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I would like to know what is the most general form of the Gauss-Bonnet theorem in the plane for curves. It is well known for that for any piecewise $C^2$ simply connected curve with corners, one has

$\int_{\partial \Omega} \kappa(y) dS(y) = 2\pi$,

where $\kappa$ denotes the curvature of the boundary $\partial \Omega$. This formula continues to hold for any curve for which $\hat n \cdot (1,0)$ (for instance) defines a $BV$ function.

Question: I would like to know to what extent this generalizes. For example, if $\Omega$ is a simply connected, compact set in $\mathbb{R}^2$ whose boundary has finite length and has generalized curvature $\kappa \in L^{\infty}(\partial \Omega)$, does it hold that $\int_{\partial \Omega} \kappa(y) dS(y) = 2\pi$? If not, are there counter examples in the plane where this fails?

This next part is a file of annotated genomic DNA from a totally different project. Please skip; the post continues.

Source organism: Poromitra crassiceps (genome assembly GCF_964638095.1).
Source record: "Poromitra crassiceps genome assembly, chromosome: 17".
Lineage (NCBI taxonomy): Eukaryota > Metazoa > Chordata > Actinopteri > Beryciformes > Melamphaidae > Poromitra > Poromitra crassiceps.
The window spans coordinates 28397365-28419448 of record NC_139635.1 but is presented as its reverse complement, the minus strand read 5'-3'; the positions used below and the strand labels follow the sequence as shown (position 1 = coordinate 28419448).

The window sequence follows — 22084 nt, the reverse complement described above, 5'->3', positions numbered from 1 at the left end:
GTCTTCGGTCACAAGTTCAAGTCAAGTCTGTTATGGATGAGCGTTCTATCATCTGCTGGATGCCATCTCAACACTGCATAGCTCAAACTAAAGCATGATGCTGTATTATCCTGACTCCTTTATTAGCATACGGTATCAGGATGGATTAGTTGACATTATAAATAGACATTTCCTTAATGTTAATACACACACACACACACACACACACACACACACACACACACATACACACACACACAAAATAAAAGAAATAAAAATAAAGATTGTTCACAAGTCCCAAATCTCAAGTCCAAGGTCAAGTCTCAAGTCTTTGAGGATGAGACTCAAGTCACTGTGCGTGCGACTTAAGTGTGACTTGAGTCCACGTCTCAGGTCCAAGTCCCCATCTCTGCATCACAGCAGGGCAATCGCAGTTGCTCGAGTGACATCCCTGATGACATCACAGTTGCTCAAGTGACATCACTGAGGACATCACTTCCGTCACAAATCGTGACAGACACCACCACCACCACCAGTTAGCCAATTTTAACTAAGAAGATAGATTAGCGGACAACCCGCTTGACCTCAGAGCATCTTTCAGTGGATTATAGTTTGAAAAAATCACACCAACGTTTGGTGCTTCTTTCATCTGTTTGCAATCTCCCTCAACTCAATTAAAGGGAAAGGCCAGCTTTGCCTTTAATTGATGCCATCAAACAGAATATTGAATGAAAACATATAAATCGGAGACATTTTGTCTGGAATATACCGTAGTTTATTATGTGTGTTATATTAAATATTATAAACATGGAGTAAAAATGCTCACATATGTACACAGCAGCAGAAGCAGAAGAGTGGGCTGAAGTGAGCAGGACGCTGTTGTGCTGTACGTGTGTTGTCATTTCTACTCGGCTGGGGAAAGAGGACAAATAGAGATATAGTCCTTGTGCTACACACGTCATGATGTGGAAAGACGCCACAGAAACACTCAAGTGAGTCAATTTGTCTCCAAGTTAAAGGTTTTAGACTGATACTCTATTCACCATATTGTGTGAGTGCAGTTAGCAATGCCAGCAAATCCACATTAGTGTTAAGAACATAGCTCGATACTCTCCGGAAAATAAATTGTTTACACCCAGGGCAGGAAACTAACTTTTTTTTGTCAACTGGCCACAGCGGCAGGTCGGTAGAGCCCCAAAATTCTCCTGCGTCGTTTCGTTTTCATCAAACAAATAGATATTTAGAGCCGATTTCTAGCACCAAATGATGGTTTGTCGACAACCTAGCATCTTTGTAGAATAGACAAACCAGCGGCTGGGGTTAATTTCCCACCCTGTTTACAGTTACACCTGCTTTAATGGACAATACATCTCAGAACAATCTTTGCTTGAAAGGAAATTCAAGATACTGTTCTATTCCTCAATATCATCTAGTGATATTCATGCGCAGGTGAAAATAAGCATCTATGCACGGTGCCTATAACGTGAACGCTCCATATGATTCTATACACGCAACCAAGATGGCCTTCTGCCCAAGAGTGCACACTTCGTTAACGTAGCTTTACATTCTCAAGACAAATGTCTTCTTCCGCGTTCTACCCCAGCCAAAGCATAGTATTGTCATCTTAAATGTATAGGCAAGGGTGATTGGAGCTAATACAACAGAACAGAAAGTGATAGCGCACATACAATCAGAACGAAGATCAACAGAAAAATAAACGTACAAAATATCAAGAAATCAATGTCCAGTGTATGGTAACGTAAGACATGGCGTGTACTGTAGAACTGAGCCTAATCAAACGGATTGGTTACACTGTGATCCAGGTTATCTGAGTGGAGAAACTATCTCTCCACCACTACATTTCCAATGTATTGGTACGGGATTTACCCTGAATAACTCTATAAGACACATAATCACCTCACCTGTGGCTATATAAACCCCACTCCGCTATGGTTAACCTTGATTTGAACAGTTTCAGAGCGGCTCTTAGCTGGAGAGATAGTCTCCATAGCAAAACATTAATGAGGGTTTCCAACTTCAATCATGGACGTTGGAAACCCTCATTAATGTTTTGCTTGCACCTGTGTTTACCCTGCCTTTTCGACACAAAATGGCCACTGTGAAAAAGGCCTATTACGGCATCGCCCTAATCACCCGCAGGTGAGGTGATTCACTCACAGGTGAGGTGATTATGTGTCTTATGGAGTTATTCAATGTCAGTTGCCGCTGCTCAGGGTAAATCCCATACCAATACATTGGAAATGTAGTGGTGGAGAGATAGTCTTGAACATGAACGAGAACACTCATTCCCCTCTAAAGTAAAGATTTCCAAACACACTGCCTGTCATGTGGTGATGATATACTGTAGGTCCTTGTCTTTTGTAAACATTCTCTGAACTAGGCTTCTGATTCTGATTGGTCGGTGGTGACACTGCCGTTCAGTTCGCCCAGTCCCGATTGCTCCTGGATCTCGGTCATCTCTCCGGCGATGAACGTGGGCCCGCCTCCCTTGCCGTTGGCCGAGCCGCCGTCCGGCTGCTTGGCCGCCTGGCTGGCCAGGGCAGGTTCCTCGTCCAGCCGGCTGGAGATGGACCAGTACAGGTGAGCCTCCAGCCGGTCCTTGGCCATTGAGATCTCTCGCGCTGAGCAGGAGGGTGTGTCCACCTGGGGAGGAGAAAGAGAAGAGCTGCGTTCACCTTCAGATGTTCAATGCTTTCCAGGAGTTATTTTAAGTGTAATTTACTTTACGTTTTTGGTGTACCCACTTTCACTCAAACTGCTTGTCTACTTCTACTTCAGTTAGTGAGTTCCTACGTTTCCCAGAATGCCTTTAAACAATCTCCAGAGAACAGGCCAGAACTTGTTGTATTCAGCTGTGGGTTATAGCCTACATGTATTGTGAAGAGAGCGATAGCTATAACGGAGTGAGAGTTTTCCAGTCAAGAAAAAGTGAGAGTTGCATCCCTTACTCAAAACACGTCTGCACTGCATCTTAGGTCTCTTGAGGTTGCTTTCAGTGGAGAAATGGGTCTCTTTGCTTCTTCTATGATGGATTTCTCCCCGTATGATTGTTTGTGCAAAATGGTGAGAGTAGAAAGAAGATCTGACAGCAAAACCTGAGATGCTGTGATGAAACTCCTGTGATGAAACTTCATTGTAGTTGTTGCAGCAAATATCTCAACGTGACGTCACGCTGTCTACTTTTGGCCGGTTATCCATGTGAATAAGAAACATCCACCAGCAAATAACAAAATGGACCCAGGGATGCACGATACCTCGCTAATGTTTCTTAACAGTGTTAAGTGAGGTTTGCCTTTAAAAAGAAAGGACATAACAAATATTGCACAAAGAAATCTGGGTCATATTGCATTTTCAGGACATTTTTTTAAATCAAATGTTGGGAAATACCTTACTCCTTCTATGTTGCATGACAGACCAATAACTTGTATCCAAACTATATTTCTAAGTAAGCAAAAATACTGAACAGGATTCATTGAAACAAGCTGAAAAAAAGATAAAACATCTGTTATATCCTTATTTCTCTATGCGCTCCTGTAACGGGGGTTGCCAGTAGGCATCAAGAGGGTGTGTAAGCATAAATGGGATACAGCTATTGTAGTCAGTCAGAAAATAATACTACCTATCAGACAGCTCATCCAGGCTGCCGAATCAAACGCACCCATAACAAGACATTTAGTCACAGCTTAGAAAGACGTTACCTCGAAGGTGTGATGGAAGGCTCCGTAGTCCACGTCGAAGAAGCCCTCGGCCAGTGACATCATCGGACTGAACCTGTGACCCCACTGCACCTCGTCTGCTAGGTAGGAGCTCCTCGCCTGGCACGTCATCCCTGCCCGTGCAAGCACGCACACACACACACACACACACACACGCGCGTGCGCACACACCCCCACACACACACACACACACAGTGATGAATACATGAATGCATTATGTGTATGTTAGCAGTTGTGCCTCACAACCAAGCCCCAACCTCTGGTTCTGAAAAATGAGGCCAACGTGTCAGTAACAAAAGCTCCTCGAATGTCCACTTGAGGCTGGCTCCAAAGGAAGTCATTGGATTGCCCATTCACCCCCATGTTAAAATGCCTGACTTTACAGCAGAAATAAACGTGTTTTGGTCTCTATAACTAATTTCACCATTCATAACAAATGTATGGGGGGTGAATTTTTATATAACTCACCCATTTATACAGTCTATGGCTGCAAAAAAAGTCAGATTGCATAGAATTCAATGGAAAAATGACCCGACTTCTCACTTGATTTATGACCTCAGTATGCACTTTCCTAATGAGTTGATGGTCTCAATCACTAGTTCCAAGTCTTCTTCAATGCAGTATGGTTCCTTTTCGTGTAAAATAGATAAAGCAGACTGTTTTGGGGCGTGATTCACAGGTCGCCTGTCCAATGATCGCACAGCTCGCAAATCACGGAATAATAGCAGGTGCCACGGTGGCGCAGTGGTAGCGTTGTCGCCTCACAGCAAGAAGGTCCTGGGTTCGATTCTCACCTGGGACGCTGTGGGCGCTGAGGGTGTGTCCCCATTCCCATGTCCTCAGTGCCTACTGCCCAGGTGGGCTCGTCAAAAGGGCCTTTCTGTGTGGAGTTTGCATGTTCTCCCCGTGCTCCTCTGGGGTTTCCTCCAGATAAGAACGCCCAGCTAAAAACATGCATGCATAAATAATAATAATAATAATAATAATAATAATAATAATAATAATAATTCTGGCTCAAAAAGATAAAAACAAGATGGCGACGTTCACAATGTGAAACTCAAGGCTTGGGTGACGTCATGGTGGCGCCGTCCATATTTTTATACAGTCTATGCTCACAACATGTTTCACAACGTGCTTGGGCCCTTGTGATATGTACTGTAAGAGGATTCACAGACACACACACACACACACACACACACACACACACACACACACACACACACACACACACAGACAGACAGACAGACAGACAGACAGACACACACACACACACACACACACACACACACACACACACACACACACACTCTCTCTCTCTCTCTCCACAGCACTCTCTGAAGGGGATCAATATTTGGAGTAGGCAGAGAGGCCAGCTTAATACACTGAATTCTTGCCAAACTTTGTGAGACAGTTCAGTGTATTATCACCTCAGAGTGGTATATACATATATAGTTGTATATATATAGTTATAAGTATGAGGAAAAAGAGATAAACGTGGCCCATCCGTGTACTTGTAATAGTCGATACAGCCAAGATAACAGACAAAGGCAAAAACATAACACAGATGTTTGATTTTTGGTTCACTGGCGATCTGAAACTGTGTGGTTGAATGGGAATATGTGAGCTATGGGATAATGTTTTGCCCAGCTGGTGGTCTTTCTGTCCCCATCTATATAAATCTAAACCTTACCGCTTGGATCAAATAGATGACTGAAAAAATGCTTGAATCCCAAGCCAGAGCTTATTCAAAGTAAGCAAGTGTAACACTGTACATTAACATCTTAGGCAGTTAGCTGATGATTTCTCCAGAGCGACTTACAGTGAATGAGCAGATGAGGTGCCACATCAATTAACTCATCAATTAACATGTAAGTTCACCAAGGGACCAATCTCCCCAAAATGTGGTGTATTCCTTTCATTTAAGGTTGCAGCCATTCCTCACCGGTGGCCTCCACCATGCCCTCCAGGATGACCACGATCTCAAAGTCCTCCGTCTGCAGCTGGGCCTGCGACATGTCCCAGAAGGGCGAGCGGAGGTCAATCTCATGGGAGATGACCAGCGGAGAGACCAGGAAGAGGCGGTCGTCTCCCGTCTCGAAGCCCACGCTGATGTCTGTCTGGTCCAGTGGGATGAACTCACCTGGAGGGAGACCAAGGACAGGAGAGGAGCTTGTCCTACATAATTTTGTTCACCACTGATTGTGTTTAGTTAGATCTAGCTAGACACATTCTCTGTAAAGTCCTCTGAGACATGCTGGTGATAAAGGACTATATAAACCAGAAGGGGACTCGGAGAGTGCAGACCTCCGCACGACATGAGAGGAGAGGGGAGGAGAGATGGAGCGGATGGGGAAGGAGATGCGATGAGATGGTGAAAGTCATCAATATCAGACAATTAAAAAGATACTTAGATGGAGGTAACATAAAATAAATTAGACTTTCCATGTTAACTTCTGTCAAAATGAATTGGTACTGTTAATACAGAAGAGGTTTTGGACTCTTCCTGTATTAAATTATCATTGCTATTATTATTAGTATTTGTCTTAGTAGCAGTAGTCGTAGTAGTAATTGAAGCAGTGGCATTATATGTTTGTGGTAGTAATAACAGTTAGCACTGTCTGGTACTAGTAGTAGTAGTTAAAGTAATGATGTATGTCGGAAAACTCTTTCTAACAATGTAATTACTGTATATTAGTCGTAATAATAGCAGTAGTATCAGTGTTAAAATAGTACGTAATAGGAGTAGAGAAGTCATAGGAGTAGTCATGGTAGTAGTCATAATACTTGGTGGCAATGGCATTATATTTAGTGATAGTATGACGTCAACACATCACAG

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How about the boundary of the von-koch snowflake? – john mangual May 29 '12 at 10:23
I am looking for a class of curves, in paritcular rectifiable verifolds with generalized mean curvature in $L^{\infty}(\partial \Omega)$.. – Dorian May 29 '12 at 10:42

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